13 What can I do about it? 1 Give ownership 4 Promote individual recognition 2 3 Give people the tools to manage their own development. Software applications like our TalentQ suite allow people to assess their own strengths, behaviors, character traits and learning needs. This sends a positive message that you trust your staff to take responsibility for their progression. What s more, managers can use the results to help adapt their management style for each team member. Set boundaries It s important to ensure that individuals don t put their personal objectives above those of the team and the business. Performance management and reward still need to encourage the right skills and behaviors to help achieve the organization s objectives. Diversify training Examine individuals learning and development needs and consider how to tailor learning and development accordingly. Assess whether your current training practices help teach leaders and managers how to adapt their management styles for different employees. Let employees know where they should expect development to happen (for example, in their dayto-day job roles or through formal initiatives). Then clarify the roles and responsibilities of employees, managers, and the organization. 5 6 Peer recognition can be a powerful motivator. Create platforms for staff to praise each other s good work for example, a dedicated intranet page. British electrical retailer Dixons has an intranet platform called You re Electric, where employees can thank each other for their efforts. Crucially for a technology firm, the scheme was designed by Dixons staff themselves to be available anytime, anywhere, over any device. Less than a year after launch, 15,700 employees had posted more than 47,000 thank yous, and engagement scores were up by 5-10% in pulse surveys. Encourage continuous feedback Introduce forums for staff to flag any issues they encounter, or barriers in the way of them doing their job. Allow colleagues to comment in response. This generates a real-time feed of important engagement information. Enable knowledge-sharing Create processes that allow the entire organization to draw on individual skills and attributes. Establish a skills exchange, where employees can find out about and tap into each other s abilities e.g. languages spoken or IT knowledge. A favorite quote of mine is Don t forget to bring yourself to work. At KPN, we encourage employees to make full use of their unique intangible assets, their talents, skills, knowledge and network. It s a case of saying: show us what makes you successful in your job and as a person. Tom Plug Lead Engagement Expert, KPN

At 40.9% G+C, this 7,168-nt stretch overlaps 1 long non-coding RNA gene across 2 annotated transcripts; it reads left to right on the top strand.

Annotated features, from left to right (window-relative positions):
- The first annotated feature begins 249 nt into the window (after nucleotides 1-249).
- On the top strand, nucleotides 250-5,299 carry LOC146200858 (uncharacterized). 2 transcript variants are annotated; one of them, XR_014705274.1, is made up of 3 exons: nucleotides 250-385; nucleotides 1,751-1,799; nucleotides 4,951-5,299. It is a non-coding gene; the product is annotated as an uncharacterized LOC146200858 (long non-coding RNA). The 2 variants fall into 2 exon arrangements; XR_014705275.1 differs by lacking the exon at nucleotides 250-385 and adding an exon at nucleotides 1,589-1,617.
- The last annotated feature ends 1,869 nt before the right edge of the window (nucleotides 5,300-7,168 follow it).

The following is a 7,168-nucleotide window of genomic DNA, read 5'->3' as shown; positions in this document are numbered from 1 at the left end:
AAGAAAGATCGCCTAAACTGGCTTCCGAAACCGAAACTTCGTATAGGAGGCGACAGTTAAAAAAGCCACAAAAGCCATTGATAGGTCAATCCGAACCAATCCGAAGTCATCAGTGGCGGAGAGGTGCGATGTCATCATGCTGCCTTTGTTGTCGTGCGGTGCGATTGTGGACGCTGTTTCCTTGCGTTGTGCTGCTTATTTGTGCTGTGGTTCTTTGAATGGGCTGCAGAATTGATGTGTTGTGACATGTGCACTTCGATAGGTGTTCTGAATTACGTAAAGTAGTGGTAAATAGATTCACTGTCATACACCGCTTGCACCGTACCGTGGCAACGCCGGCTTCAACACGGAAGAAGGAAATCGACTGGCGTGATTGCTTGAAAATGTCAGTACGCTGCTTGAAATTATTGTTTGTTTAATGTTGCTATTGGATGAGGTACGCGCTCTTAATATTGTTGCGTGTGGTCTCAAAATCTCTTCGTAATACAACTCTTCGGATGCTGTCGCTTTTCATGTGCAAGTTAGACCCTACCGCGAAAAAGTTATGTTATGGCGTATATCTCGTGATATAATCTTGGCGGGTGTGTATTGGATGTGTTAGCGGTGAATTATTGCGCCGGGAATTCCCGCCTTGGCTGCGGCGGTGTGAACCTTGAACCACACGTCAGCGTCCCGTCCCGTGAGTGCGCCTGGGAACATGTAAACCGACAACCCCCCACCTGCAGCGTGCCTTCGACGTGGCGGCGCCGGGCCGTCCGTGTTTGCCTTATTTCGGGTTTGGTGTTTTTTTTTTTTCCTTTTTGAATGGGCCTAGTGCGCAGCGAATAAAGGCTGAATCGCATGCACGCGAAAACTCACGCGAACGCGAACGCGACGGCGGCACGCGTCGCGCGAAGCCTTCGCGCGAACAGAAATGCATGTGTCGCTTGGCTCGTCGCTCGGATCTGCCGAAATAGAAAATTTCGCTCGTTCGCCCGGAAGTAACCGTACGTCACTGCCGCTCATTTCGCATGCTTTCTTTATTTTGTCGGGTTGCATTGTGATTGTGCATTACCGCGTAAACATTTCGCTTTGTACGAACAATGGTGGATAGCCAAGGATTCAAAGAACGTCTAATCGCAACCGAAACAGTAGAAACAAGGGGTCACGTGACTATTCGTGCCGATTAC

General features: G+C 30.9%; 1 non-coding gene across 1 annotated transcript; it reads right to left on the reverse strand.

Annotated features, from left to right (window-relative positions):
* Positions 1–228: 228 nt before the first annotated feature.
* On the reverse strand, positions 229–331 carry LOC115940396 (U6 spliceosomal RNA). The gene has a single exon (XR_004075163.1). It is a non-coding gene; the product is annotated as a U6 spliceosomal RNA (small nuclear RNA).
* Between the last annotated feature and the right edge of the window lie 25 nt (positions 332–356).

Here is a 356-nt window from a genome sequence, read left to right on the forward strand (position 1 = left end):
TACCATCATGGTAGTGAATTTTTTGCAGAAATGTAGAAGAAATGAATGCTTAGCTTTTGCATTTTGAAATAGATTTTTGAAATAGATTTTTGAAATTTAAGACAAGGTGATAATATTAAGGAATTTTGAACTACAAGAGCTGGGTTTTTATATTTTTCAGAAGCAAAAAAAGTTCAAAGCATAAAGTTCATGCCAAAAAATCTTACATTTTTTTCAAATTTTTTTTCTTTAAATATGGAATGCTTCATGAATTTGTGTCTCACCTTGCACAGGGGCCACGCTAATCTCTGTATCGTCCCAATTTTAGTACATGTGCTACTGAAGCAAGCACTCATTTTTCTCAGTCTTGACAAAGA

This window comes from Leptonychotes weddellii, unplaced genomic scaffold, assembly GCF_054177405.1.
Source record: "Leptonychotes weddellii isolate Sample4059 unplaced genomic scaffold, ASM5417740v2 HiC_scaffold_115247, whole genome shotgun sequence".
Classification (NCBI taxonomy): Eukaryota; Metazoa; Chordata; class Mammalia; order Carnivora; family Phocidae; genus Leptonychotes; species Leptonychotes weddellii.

14 14 the new rules of engagement digitization remote possibilities What is the digitization megatrend? The digital revolution is challenging the way we work. The web, social media and mobile connectivity call into question the need for conventional workplaces and hierarchies. They blur the boundaries between private and professional life. And they create an always-on culture. Younger workers so-called digital natives operate as comfortably in the virtual domains as the real one. And their technical prowess gives them an edge over older colleagues, who weren t brought up with the internet, smartphones, apps, Facebook and Twitter. Having a flexible approach to when, where and how work is done is part of our commitment to supporting people to be the best they can be inside and outside work. Amanda Revis Group Executive, Suncorp Human Resources What does it mean for engagement? Digital technology is reversing the balance of power between employers and employees in a number of ways: It creates a climate of transparency, putting reputations at risk. Employees and customers can instantly share information about companies and colleagues good or bad with the world at large. Social media offers a platform for talented individuals to promote their abilities and achievements, making them more accessible to competitors. Online resources make it easier for employees to compare their compensation, career opportunities and work environments with the competition. In this context, sustaining engagement through a culture of trust and ethical standards is essential. It will help discourage employees from exposing sensitive information, and from moving to competitor firms. Digital technology can boost productivity and engagement. It enables organizations to understand far more about employees attitudes, needs and preferences, and to tailor their practices to boost engagement. Suncorp, a leading financial services group in Australia and New Zealand, has had great success with its ( Work at Home ) initiative which has allowed them to attract high performing individuals who previously found securing work difficult due to factors such as a disability or their carer role. These individuals work mostly from home, and live within a 30 minute commute of one of the company s Hubs, which are used for team meetings and training. Suncorp s employee surveys show that staff are more engaged and less likely to leave than their workforce generally. And they perform better than similar business units where employees don t generally work from home. Using the Hubs as connection points has helped Suncorp overcome one of the downsides of technology. Remote working must be balanced with the need for face-to-face communication. What s more, firms need to manage the implications of employees being always-on. What is the impact on work-life balance and engagement over the long term? How will it affect the exchange between contribution and reward and more importantly, employees perception of that exchange? Rapid changes in technology can also quickly leave people s skills out of date. Continuous learning will be essential to sustain engagement and productivity Hay Group. All rights reserved.